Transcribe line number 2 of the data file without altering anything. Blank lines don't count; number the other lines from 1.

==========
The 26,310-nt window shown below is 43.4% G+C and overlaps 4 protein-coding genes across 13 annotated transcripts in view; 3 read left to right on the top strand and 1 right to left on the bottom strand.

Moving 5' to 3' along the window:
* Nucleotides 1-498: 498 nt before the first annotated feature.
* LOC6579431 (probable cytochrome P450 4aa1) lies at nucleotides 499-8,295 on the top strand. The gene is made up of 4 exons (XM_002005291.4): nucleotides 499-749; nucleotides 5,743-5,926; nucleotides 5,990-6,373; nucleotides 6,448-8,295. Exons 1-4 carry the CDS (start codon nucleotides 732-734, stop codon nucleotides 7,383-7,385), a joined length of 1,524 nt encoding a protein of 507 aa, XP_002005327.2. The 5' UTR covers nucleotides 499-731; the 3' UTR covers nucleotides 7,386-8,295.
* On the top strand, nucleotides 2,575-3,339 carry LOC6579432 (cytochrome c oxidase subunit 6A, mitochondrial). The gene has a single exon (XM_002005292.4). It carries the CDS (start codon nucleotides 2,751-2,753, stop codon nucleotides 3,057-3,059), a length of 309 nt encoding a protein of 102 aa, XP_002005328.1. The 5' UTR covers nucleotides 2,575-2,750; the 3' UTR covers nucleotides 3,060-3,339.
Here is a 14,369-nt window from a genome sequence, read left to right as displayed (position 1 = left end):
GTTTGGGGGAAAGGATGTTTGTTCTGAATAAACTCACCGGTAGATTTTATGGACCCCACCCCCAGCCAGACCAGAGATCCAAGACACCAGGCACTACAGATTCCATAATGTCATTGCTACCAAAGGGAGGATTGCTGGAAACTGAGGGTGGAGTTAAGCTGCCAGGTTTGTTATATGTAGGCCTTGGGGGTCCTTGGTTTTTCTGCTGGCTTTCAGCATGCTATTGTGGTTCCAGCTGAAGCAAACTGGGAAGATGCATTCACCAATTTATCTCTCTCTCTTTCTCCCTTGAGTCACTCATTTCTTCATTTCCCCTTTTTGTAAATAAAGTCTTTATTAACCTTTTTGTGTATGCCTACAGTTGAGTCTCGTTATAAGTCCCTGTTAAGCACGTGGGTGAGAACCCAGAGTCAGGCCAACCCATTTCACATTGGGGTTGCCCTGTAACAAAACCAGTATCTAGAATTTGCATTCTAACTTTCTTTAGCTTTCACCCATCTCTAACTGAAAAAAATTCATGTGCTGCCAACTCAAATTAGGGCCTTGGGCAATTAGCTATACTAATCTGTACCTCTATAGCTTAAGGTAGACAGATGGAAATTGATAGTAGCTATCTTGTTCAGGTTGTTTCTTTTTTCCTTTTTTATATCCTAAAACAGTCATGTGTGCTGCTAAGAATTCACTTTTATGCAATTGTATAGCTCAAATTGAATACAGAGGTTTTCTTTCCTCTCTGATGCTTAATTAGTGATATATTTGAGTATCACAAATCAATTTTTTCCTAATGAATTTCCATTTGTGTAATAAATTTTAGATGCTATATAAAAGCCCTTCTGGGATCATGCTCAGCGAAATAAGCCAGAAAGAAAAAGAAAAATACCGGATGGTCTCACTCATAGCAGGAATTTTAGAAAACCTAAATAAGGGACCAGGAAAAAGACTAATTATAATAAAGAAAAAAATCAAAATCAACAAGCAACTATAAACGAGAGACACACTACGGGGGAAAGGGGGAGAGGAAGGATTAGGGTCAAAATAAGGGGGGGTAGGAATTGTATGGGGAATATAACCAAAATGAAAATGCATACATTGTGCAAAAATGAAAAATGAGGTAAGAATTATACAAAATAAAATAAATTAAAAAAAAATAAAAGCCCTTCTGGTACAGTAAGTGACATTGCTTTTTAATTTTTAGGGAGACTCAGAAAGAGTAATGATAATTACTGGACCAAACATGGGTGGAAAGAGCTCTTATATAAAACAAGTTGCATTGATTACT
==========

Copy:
Moving 5' to 3' along the window: